27. Marini, F., de Beer, D., Joubert, E., & Walczak, B. (2015). Analysis of variance of designed chromatographic data sets: The analysis of variance-target projection approach. Journal of Chromatography A, 1405, 94–102.CrossRefGoogle Scholar
  28. Martin, B., Chamba, J. F., Coulon, J. B., & Perreard, E. (1997). Effect of milk chemical composition and clotting characteristics on chemical and sensory properties of Reblochon de Savoie cheese. Journal of Dairy Research, 64(1), 157–162.CrossRefGoogle Scholar
  29. Nelson, D. L. (2018). Introduction to spectroscopy. In A. S. Franca & L. Nollet (Eds.), Spectroscopic methods in food analysis (pp. 3–33). Boca Raton: CRC Press.Google Scholar
  30. Núñez-Sánchez, N., Martínez-Marín, A. L., Polvillo, O., Fernández-Cabanás, V. M., Carrizosa, J., Urrutia, B., & Serradilla, J. M. (2016). Near infrared spectroscopy (NIRS) for the determination of the milk fat fatty acid profile of goats. Food Chemistry, 190, 244–252.CrossRefGoogle Scholar
  31. Sbodio, O. A., Tercero, E. J., Coutaz, R., & Martinez, E. (2002). Optimizing processing conditions for milk coagulation using the hot wire method and response surface methodology. Journal of Food Science, 67(3), 1097–1102.CrossRefGoogle Scholar
  32. Shao, Y., & He, Y. (2009). Measurement of soluble solids content and pH of yogurt using visible/near infrared spectroscopy and chemometrics. Food and Bioprocess Technology, 2(2), 229–233.CrossRefGoogle Scholar
  33. Smilde, A. K., Jansen, J. J., Hoefsloot, H. C. J., Lamers, R. J. A. N., van der Greef, J., & Timmerman, M. E. (2005). ANOVA-simultaneous component analysis (ASCA): A new tool for analyzing designed metabolomics data. Bioinformatics, 21(13), 3043–3048.CrossRefGoogle Scholar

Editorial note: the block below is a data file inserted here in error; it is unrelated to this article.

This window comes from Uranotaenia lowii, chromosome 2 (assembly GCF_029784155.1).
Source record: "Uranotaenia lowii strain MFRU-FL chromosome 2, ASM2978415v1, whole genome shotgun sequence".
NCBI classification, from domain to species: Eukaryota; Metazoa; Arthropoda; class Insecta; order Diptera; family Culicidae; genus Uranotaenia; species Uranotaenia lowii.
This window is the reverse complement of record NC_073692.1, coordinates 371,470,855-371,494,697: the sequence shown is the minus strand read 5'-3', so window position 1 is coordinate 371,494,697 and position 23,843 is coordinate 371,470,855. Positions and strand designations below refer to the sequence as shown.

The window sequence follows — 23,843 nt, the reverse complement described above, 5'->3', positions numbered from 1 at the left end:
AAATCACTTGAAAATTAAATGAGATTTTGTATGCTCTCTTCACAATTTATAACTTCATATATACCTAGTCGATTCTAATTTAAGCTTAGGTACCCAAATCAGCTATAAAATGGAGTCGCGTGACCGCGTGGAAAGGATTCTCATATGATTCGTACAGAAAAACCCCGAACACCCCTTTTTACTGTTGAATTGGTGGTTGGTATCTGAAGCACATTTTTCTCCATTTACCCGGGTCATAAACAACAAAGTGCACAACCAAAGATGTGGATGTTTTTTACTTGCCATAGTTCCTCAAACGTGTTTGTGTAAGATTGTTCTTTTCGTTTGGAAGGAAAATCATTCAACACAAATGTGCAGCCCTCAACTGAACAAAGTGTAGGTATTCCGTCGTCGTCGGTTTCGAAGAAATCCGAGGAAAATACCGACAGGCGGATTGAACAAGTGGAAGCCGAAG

34. Ståhle, L., & Wold, S. (1990). Multivariate analysis of variance (MANOVA). Chemometrics and Intelligent Laboratory Systems, 9(2), 127–141.CrossRefGoogle Scholar
  35. Subramanian, A., Prabhakar, V., & Rodriguez-Saona, L. (2011). Analytical methods: Infrared spectroscopy in dairy analysis. In Encyclopedia of dairy sciences (2nd ed., pp. 115–124). Cambridge: Academic Press.CrossRefGoogle Scholar
  36. Tsenkova, R., Atanassova, S., Itoh, K., Ozaki, Y., & Toyoda, K. (2000). Near infrared spectroscopy for biomonitoring: cow milk composition measurement in a spectral region from 1,100 to 2,400 nanometers. Journal of Animal Science, 78(3), 515–522.CrossRefGoogle Scholar
  37. Ullah, I., & Jones, B. (2015). Regularised manova for high-dimensional data. Australian & New Zealand Journal of Statistics, 57(3), 377–389.CrossRefGoogle Scholar
  38. Visentin, G., McDermott, A., McParland, S., Berry, D. P., Kenny, O. A., Brodkorb, A., Fenelon, M. A., & De Marchi, M. (2015). Prediction of bovine milk technological traits from mid-infrared spectroscopy analysis in dairy cows. Journal of Dairy Science, 98(9), 6620–6629.CrossRefGoogle Scholar
  39. Wang, Y., Ding, W., Kou, L., Li, L., Wang, C., & Jurick, W. M. (2015). A non-destructive method to assess freshness of raw bovine milk using FT-NIR spectroscopy. Journal of Food Science and Technology, 52(8), 5305–5310.CrossRefGoogle Scholar
  40. Wittrup, C., & Nørgaard, L. (1998). Rapid near infrared spectroscopic screening of chemical parameters in semi-hard cheese using chemometrics. Journal of Dairy Science, 81(7), 1803–1809.CrossRefGoogle Scholar
  41. Woodcock, T., Fagan, C. C., O’Donnell, C. P., & Downey, G. (2008). Application of near and mid-infrared spectroscopy to determine cheese quality and authenticity. Food and Bioprocess Technology, 1(2), 117–129.CrossRefGoogle Scholar
  42. Workman, J., & Weyer, L. (2007). Practical guide to interpretive near-infrared spectroscopy. Boca Raton: CRC Press.CrossRefGoogle Scholar
  43. Zoon, P., van Vliet, T., & Walstra, P. (1988). Rheological properties of rennet-induced skim milk gels. 2. The effect of temperature. Netherlands Milk and Dairy Journal, 42, 271–294.Google Scholar

Copyright information

© Springer Science+Business Media, LLC, part of Springer Nature 2019

Authors and Affiliations

  1. 1.Department of Food, Environmental, and Nutritional Sciences (DeFENS)Università degli Studi di MilanoMilanItaly
  2. 2.Department of ChemistryUniversità di Roma “La Sapienza”RomeItaly

Personalised recommendations